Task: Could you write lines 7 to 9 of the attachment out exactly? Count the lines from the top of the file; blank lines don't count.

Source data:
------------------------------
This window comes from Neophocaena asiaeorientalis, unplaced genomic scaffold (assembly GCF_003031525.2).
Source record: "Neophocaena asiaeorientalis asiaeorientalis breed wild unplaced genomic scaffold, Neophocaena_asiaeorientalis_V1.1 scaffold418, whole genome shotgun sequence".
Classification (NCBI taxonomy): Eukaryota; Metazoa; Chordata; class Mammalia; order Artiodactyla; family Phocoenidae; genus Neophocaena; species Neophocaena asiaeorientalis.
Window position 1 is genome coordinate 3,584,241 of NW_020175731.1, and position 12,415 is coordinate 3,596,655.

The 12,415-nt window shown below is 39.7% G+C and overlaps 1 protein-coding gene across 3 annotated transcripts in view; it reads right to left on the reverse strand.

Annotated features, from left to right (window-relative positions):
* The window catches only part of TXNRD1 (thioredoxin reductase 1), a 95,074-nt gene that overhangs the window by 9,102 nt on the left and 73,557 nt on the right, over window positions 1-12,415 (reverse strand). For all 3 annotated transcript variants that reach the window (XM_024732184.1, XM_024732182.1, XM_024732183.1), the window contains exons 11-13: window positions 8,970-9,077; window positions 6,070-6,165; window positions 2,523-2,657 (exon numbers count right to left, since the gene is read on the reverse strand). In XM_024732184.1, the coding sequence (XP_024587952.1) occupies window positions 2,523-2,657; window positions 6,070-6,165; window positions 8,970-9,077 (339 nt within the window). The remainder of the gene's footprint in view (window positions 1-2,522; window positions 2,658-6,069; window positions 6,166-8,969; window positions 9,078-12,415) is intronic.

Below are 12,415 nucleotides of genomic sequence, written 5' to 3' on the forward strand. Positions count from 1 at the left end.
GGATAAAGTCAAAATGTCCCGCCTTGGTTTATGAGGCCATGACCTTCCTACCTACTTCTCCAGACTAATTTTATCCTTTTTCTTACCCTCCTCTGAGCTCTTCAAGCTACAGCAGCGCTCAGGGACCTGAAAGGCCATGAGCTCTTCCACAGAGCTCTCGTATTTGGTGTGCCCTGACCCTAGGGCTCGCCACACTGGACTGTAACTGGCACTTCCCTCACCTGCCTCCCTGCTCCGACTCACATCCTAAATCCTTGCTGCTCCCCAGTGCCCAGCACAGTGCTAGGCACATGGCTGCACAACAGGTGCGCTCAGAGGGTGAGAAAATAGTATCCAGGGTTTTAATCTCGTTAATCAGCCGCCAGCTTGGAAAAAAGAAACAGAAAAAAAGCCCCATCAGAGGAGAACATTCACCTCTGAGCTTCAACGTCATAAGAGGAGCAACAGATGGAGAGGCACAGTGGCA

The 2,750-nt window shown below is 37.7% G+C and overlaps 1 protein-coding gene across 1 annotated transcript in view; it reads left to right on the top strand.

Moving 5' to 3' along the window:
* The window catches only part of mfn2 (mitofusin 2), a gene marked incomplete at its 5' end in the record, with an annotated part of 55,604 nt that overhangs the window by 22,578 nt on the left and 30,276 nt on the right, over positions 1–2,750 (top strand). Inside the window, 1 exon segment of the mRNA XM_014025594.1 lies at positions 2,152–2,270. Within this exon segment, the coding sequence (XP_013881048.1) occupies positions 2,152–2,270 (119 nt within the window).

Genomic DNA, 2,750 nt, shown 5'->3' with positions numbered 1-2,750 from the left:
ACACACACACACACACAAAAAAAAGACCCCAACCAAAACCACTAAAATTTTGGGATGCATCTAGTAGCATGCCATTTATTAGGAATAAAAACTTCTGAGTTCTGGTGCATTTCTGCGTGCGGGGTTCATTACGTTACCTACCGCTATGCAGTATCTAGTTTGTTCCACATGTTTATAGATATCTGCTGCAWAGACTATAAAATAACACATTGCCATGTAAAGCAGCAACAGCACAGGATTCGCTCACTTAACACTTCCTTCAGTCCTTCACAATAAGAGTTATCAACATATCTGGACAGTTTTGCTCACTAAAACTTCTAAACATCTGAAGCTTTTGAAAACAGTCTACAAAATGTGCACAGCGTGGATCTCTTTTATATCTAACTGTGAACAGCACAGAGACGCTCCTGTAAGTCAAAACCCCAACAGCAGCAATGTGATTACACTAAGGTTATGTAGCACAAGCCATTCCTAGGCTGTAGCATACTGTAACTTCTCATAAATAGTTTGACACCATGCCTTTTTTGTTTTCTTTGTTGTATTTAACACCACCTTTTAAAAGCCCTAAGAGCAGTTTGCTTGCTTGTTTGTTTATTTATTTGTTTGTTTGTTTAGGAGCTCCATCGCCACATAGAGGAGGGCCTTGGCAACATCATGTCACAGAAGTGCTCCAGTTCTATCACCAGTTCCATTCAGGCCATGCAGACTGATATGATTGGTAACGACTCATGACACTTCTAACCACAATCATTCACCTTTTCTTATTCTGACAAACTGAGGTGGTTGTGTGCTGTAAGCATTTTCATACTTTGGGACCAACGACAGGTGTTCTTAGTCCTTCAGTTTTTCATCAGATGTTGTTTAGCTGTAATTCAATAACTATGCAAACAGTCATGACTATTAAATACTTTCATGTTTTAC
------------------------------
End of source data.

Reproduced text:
* The window catches only part of TXNRD1 (thioredoxin reductase 1), a 95,074-nt gene that overhangs the window by 9,102 nt on the left and 73,557 nt on the right, over window positions 1-12,415 (reverse strand). For all 3 annotated transcript variants that reach the window (XM_024732184.1, XM_024732182.1, XM_024732183.1), the window contains exons 11-13: window positions 8,970-9,077; window positions 6,070-6,165; window positions 2,523-2,657 (exon numbers count right to left, since the gene is read on the reverse strand). In XM_024732184.1, the coding sequence (XP_024587952.1) occupies window positions 2,523-2,657; window positions 6,070-6,165; window positions 8,970-9,077 (339 nt within the window). The remainder of the gene's footprint in view (window positions 1-2,522; window positions 2,658-6,069; window positions 6,166-8,969; window positions 9,078-12,415) is intronic.

Below are 12,415 nucleotides of genomic sequence, written 5' to 3' on the forward strand. Positions count from 1 at the left end.
GGATAAAGTCAAAATGTCCCGCCTTGGTTTATGAGGCCATGACCTTCCTACCTACTTCTCCAGACTAATTTTATCCTTTTTCTTACCCTCCTCTGAGCTCTTCAAGCTACAGCAGCGCTCAGGGACCTGAAAGGCCATGAGCTCTTCCACAGAGCTCTCGTATTTGGTGTGCCCTGACCCTAGGGCTCGCCACACTGGACTGTAACTGGCACTTCCCTCACCTGCCTCCCTGCTCCGACTCACATCCTAAATCCTTGCTGCTCCCCAGTGCCCAGCACAGTGCTAGGCACATGGCTGCACAACAGGTGCGCTCAGAGGGTGAGAAAATAGTATCCAGGGTTTTAATCTCGTTAATCAGCCGCCAGCTTGGAAAAAAGAAACAGAAAAAAAGCCCCATCAGAGGAGAACATTCACCTCTGAGCTTCAACGTCATAAGAGGAGCAACAGATGGAGAGGCACAGTGGCA